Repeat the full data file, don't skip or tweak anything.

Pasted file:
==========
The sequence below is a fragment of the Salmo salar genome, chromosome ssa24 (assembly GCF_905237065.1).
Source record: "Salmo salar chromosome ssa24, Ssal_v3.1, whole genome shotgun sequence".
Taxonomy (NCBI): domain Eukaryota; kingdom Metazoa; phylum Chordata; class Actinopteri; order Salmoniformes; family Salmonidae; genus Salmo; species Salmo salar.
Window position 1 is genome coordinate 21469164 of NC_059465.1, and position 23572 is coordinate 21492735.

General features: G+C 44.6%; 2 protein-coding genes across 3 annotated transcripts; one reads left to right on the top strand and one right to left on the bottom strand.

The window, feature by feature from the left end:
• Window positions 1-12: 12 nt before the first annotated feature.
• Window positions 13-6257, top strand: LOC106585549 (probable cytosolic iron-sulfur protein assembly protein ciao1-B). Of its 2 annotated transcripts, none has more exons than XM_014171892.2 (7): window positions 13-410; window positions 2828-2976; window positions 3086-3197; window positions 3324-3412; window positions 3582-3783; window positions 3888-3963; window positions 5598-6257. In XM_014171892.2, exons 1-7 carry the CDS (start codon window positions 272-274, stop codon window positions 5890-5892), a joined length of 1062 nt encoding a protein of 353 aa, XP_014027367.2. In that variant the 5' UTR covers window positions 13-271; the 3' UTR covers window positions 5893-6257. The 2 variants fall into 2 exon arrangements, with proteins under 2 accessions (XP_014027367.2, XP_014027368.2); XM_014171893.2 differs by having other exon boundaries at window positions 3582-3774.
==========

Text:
The sequence below is a fragment of the Salmo salar genome, chromosome ssa24 (assembly GCF_905237065.1).
Source record: "Salmo salar chromosome ssa24, Ssal_v3.1, whole genome shotgun sequence".
Taxonomy (NCBI): domain Eukaryota; kingdom Metazoa; phylum Chordata; class Actinopteri; order Salmoniformes; family Salmonidae; genus Salmo; species Salmo salar.
Window position 1 is genome coordinate 21469164 of NC_059465.1, and position 23572 is coordinate 21492735.

General features: G+C 44.6%; 2 protein-coding genes across 3 annotated transcripts; one reads left to right on the top strand and one right to left on the bottom strand.

The window, feature by feature from the left end:
• Window positions 1-12: 12 nt before the first annotated feature.
• Window positions 13-6257, top strand: LOC106585549 (probable cytosolic iron-sulfur protein assembly protein ciao1-B). Of its 2 annotated transcripts, none has more exons than XM_014171892.2 (7): window positions 13-410; window positions 2828-2976; window positions 3086-3197; window positions 3324-3412; window positions 3582-3783; window positions 3888-3963; window positions 5598-6257. In XM_014171892.2, exons 1-7 carry the CDS (start codon window positions 272-274, stop codon window positions 5890-5892), a joined length of 1062 nt encoding a protein of 353 aa, XP_014027367.2. In that variant the 5' UTR covers window positions 13-271; the 3' UTR covers window positions 5893-6257. The 2 variants fall into 2 exon arrangements, with proteins under 2 accessions (XP_014027367.2, XP_014027368.2); XM_014171893.2 differs by having other exon boundaries at window positions 3582-3774.